The first song “Stella” is based on a Japanese novel called “Night on the Galactic Railroad” by Kenji Miyazawa. It was released in 1934 and is now considered a classic in Japanese literature. It tells the story of Giovanni and Campanella who catch a train which takes off into fucking space. They meet a bunch of people and see a lot of stuff. Anyway, it’s a story often presented as a children’s story, but it really isn’t. There’s a whole bunch of underlying themes and philosophical undertones about happiness, life and the afterlife and self-sacrifice. Kashiwa Daisuke takes all that and molds it into Stella.
The second song “Write Once, Run Melos” is based on a short story by Osamu Dazai called “Hashire Melos!” or in English “Run Melos!”. It’s about a man, Melos, who, after getting arrested for assassinating the king, runs back to his hometown to witness the marriage of his sister and then back to the king for his execution in under three days while his friend takes his place in jail.
Again, Kashiwa Daisuke tries to translate this into his music. You hear him run. You hear her get married. You hear the threatening air when shit goes down.

The music without the context is already great. I didn’t know all this when I listened to it the first time and I loved it. But when you know this and have read the books it adds a new dimension to the music. It’s a really fun exercise to read the books and try to place everything in the music. I really recommend doing that, to train your active listening skills or whatever. This is really isn't music you should discard as background music while you have dinner. I could go as far as to say that it's art if that should motivate you to listen to it properly. Anyway, The books have both got decent English translations, but for those who do not like reading: Both books received anime adaptations.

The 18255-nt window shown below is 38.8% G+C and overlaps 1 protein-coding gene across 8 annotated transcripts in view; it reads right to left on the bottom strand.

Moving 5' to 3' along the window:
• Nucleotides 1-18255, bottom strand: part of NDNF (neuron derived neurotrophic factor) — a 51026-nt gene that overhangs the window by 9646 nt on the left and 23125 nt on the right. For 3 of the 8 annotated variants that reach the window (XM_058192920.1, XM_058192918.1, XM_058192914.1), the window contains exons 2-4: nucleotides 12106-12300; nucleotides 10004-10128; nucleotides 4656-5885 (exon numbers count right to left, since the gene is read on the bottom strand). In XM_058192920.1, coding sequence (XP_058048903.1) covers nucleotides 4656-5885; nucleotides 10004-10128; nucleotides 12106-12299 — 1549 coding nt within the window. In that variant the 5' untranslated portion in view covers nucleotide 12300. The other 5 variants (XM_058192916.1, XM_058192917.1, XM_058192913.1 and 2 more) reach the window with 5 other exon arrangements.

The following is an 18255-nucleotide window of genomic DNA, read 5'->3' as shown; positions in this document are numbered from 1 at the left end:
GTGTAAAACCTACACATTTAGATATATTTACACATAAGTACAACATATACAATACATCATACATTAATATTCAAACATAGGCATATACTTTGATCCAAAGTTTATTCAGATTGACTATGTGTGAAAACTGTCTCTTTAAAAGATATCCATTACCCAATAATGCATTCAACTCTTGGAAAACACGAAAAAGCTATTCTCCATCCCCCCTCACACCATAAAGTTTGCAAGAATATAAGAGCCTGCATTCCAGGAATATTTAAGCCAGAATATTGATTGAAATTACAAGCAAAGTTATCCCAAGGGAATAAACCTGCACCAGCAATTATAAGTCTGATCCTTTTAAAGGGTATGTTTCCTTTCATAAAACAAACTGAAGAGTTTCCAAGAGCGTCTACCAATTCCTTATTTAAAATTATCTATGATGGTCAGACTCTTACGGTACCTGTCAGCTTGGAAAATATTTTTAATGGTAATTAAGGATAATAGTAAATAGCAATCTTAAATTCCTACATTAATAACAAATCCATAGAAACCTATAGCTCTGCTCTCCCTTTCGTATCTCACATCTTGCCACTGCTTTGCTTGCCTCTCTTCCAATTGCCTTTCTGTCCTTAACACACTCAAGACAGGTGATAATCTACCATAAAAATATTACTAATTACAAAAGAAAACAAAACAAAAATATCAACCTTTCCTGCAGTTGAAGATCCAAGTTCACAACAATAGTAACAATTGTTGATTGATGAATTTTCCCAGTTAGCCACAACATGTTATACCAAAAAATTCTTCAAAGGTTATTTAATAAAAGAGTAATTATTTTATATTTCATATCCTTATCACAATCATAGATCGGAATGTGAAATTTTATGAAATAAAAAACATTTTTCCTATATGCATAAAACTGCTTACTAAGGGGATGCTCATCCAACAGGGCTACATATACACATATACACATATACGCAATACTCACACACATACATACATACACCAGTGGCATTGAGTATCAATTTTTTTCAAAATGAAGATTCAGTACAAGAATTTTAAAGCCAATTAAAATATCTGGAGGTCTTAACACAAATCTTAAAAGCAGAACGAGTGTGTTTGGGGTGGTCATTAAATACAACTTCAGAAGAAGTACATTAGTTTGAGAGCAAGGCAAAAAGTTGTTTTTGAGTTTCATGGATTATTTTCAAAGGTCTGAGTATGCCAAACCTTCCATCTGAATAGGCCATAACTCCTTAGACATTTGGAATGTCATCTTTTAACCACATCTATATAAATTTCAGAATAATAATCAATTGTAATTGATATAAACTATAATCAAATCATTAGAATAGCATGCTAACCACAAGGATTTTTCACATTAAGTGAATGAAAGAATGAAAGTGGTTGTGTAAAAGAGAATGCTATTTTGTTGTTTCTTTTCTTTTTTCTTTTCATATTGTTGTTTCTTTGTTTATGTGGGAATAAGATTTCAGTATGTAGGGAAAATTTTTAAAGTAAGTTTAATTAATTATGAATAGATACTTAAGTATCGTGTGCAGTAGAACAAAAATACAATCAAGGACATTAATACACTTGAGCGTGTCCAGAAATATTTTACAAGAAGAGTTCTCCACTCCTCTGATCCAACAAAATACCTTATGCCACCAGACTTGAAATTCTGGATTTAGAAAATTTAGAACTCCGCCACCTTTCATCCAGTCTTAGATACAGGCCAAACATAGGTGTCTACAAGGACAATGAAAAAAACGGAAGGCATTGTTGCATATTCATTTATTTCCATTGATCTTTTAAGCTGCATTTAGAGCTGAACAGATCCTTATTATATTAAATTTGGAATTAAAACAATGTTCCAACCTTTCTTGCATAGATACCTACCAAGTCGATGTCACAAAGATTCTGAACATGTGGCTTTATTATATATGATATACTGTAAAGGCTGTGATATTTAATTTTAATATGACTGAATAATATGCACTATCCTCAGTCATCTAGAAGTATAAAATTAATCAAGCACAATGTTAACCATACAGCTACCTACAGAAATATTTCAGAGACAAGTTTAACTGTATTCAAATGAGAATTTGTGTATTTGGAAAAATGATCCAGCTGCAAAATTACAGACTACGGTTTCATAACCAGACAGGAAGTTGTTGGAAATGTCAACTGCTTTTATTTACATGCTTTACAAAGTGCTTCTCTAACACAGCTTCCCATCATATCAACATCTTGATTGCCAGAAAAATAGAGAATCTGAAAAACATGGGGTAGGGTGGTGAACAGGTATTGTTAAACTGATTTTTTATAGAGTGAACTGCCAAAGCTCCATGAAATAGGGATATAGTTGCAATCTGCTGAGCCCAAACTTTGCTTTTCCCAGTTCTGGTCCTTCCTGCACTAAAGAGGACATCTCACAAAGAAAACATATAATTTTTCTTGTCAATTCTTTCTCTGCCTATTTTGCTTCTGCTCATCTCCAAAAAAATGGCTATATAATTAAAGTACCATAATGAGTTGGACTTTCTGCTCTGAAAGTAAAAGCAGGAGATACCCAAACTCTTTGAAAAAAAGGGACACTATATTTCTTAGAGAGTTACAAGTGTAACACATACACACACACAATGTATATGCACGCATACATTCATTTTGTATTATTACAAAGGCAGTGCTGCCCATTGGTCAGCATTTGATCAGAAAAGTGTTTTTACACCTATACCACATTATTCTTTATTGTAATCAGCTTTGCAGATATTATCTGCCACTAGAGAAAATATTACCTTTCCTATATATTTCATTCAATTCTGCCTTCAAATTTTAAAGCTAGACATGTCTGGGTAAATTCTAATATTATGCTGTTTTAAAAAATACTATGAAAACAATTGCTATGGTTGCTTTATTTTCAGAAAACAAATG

“Night on the Galactic Railroad” was adapted into an anime film in 1985 under the same name. I think this is a great adaption. It’s slow, stays true to the story and has this constant air of discomfort.

“Run, Melos!” was adapted 3 times into anime. The first was an OVA (for future reference: OVA is an Original Video Animation, meaning it was directly released on video or DVD and did not receive an initial TV airing) in 1981. The second was a full length anime film released in 1992. The third adaptation is a recent one, dating from 2009. It was adapted in the series Aoi Bungaku in episodes 9 and 10.

I personally recommend the 1992 adaptation. Even though it alters the beginning slightly and dramatizes it all quite a bit, it’s still very decent adaptation and enough to understand the music.

I’m not going to go into the details of the music like other reviews might do. There’s no point in that anyway really. No sense in rambling about the jazz piano in “Write Once, Run Melos”, the instrumentation, the glitchy drums. No sense in trying to put into a box either. His music is so wide and complex, drawing influences most notably from post-rock and neo-classical music, but there is so much more as well. You’ll just hear all this stuff anyway. Suffice to say, I love this album and think it really has contributed something to electronic music so sit down and listen and don’t do anything else. Just listen.


  1. I appreciate this post. Makes the album easier to get into for a musical neophyte like me. :)

  2. Thank you!
    I love your taste in music.

  3. Thanks, i was looking for it